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Are Home Appraisals a Good Investment to Save Money?

Short answer: Yes. If an appraisal is part of your purchase or refinance transaction it is worth the investment.

But there are other things an appraisal can help with.

I have noticed a lot of reasonably priced homes with rather high tax bills. If you look at the history of these properties, many of them were purchased prior to the 2008 mortgage crisis.

It is hard to imagine that during the late 1990’s and early 2000’s, home values were increasing so rapidly if you bought a home with 5% down you had a good shot of getting rid of your mortgage insurance the next year. That is how quickly the homes were appreciating in our area.

How would an appraisal help now?

The appraisal is a third party assessment of your home’s value performed by a licensed taxes-646511_1280appraiser. It is not a market analysis that a realtor would give you. However, if you have a realtor you know, that wouldn’t hurt to get you started.

If the tax base was set on a $400,000 home purchased in 2005 and you bought the same home for $250,000 in 2016, chances are the taxes were based on the original purchase price. The average tax base for real estate in Illinois is 2.28%.

$400,000 x 2.28% equals a real estate tax of $9,120 per year.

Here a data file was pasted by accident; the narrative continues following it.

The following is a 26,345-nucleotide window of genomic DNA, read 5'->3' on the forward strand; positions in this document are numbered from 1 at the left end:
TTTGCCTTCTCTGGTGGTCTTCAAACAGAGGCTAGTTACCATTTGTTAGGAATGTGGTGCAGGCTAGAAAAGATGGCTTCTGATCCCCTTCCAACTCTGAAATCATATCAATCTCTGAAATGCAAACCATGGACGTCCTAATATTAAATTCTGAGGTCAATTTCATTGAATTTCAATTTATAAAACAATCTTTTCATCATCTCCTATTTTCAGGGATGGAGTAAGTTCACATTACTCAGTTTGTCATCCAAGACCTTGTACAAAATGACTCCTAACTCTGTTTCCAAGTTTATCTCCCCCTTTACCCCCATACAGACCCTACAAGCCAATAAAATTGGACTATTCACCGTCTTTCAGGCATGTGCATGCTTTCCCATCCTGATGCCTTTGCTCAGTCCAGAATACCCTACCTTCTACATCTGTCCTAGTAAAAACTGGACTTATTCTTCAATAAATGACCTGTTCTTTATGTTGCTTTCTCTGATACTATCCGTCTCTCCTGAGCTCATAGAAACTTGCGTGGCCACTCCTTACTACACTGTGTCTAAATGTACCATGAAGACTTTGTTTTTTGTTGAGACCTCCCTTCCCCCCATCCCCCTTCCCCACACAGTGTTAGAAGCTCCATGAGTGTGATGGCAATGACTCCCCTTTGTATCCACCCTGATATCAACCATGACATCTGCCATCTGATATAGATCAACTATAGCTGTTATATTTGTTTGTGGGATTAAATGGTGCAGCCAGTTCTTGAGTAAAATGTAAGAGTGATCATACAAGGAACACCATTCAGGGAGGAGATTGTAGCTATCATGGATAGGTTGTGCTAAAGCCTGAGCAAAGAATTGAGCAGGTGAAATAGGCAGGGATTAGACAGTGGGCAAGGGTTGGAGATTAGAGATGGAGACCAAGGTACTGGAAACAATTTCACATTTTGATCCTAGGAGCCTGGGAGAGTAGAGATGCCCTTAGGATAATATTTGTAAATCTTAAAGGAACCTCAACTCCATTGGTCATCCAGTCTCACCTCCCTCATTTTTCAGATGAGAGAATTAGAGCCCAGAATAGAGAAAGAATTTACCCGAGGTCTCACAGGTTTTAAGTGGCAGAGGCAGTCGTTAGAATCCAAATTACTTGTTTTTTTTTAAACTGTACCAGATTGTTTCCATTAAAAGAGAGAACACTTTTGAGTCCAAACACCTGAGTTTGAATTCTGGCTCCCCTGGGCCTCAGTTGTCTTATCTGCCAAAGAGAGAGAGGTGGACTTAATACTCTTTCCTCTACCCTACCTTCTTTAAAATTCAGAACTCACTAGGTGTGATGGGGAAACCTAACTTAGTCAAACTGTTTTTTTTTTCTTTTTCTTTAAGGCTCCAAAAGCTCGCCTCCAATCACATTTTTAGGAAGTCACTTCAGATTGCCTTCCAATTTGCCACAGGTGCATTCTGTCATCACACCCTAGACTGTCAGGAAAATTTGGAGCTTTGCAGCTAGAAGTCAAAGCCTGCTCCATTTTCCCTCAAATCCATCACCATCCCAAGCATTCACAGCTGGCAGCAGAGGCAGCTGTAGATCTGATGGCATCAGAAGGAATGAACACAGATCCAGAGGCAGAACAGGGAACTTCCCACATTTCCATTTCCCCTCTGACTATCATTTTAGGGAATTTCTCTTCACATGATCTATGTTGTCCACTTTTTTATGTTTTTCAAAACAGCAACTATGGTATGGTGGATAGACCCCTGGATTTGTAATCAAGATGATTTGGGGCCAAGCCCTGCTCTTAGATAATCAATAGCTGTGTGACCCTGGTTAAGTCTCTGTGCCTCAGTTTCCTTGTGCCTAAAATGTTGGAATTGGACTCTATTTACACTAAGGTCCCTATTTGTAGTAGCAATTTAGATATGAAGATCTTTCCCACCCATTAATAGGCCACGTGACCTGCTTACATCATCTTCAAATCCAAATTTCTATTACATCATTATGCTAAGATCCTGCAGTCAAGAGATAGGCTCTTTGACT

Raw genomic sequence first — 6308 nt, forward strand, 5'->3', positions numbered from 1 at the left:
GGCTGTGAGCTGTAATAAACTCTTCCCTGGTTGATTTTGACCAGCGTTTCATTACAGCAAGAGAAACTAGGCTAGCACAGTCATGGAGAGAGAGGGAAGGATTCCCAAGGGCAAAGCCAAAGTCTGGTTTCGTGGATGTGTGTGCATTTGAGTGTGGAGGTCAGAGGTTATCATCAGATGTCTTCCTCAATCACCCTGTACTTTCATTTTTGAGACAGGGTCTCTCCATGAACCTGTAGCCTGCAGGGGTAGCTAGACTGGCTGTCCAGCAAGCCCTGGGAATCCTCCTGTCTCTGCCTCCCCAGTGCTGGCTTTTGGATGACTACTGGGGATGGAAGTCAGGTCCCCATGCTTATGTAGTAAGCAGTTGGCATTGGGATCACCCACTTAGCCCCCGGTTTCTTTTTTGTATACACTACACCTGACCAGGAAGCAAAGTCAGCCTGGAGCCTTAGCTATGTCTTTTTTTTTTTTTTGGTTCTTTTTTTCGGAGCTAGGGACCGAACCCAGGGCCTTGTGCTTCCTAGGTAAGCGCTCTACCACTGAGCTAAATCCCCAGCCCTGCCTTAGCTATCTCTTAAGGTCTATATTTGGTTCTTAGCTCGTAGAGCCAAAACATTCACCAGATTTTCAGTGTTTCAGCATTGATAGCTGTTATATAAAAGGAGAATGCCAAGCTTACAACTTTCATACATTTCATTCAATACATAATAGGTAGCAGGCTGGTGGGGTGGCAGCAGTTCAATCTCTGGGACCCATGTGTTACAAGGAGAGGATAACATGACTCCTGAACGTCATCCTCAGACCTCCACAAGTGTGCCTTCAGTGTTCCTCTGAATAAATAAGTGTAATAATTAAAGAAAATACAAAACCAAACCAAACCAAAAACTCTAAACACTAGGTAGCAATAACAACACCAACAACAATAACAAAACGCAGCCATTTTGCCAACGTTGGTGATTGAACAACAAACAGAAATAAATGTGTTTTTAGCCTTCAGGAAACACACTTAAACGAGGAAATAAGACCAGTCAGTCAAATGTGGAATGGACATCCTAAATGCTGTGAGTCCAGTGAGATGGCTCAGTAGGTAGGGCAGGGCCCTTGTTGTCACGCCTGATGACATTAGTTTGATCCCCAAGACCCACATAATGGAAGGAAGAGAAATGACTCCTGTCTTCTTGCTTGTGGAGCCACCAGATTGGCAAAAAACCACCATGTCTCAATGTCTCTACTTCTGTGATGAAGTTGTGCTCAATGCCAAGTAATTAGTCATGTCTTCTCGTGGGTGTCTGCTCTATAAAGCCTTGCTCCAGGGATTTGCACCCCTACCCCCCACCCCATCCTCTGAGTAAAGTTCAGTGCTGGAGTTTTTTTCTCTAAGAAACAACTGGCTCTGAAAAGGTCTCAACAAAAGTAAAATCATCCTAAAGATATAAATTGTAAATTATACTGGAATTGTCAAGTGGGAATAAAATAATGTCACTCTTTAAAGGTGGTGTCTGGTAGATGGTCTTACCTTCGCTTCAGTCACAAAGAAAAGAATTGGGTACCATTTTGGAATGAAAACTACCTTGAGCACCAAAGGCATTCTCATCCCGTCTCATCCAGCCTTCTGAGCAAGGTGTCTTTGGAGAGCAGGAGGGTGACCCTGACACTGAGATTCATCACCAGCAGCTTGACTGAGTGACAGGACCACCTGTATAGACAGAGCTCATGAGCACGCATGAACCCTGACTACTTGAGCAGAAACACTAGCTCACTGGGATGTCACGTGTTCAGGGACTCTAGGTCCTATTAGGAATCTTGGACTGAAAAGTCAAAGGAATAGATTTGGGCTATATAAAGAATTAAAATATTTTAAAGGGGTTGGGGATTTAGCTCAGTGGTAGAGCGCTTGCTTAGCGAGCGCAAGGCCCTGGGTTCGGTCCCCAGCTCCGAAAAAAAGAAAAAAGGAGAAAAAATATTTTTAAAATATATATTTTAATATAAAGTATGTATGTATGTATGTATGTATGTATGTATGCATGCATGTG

$250,000 x 2.28% equals a real estate tax of $5,700 per year.

If you buy that $250,000 home today and the taxes end-up at $8,500, hooray for you! You got a bargain. But, your taxes could be a little on the high side—an appraisal for that purchase would be proof of that imbalance.

If you feel like your neighbors are paying less in taxes—perhaps it is someone you know with the same floor plan, or you just can’t believe you are paying so much—contact your local assessor’s office for a description of the review process. You won’t need an attorney unless your taxes are high (like $30,000 per year) then you might want one.calculator-385506_1920

Be prepared for this response: “Real estate taxes are a look back process and we have to incorporate what you were paying three years ago with what you pay now.”

That may have worked in 2010 when taxes were on the decline and assessors were averaging value loss. Local real estate values have leveled so that should have no impact now. Also be prepared to hear that the taxes cover a number of services that have all gone up in cost.  Be brave and press on.

This is where the appraisal comes in. It can be used to back your assertions. The good news is that it has worked in some cases to lower taxes. That depends on you bucking the trend of government waiting you out in hopes that you will get frustrated.

The positive in all of this: when you look at historic sales of properties, you will notice that of all the big ticket items you want to purchase, homes have actually been the only one that has become more affordable.